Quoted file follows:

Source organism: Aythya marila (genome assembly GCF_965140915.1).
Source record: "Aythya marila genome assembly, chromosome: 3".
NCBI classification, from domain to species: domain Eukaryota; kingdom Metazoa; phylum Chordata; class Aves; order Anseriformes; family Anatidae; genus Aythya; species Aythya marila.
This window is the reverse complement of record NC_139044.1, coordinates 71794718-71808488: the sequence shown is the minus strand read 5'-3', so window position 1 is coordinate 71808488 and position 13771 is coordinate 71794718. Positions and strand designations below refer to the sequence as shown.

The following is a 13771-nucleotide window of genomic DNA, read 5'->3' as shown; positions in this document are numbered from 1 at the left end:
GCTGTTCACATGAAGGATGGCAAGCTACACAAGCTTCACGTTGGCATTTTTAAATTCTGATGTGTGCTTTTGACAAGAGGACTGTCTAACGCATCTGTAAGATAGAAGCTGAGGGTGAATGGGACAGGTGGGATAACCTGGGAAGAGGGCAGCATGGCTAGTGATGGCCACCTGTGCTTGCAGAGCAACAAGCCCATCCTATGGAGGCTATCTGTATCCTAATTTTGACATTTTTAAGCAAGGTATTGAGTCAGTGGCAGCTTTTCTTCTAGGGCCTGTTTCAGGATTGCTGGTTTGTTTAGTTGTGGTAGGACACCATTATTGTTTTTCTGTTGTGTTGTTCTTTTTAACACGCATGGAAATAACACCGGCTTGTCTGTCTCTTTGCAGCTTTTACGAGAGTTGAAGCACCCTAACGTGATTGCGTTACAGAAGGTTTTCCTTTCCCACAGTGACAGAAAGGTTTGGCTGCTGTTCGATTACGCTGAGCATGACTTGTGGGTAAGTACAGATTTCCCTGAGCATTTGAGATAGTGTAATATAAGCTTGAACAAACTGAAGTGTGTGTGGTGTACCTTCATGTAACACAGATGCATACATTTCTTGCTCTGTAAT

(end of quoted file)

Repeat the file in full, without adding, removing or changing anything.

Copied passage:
Source organism: Aythya marila (genome assembly GCF_965140915.1).
Source record: "Aythya marila genome assembly, chromosome: 3".
NCBI classification, from domain to species: domain Eukaryota; kingdom Metazoa; phylum Chordata; class Aves; order Anseriformes; family Anatidae; genus Aythya; species Aythya marila.
This window is the reverse complement of record NC_139044.1, coordinates 71794718-71808488: the sequence shown is the minus strand read 5'-3', so window position 1 is coordinate 71808488 and position 13771 is coordinate 71794718. Positions and strand designations below refer to the sequence as shown.

The following is a 13771-nucleotide window of genomic DNA, read 5'->3' as shown; positions in this document are numbered from 1 at the left end:
GCTGTTCACATGAAGGATGGCAAGCTACACAAGCTTCACGTTGGCATTTTTAAATTCTGATGTGTGCTTTTGACAAGAGGACTGTCTAACGCATCTGTAAGATAGAAGCTGAGGGTGAATGGGACAGGTGGGATAACCTGGGAAGAGGGCAGCATGGCTAGTGATGGCCACCTGTGCTTGCAGAGCAACAAGCCCATCCTATGGAGGCTATCTGTATCCTAATTTTGACATTTTTAAGCAAGGTATTGAGTCAGTGGCAGCTTTTCTTCTAGGGCCTGTTTCAGGATTGCTGGTTTGTTTAGTTGTGGTAGGACACCATTATTGTTTTTCTGTTGTGTTGTTCTTTTTAACACGCATGGAAATAACACCGGCTTGTCTGTCTCTTTGCAGCTTTTACGAGAGTTGAAGCACCCTAACGTGATTGCGTTACAGAAGGTTTTCCTTTCCCACAGTGACAGAAAGGTTTGGCTGCTGTTCGATTACGCTGAGCATGACTTGTGGGTAAGTACAGATTTCCCTGAGCATTTGAGATAGTGTAATATAAGCTTGAACAAACTGAAGTGTGTGTGGTGTACCTTCATGTAACACAGATGCATACATTTCTTGCTCTGTAAT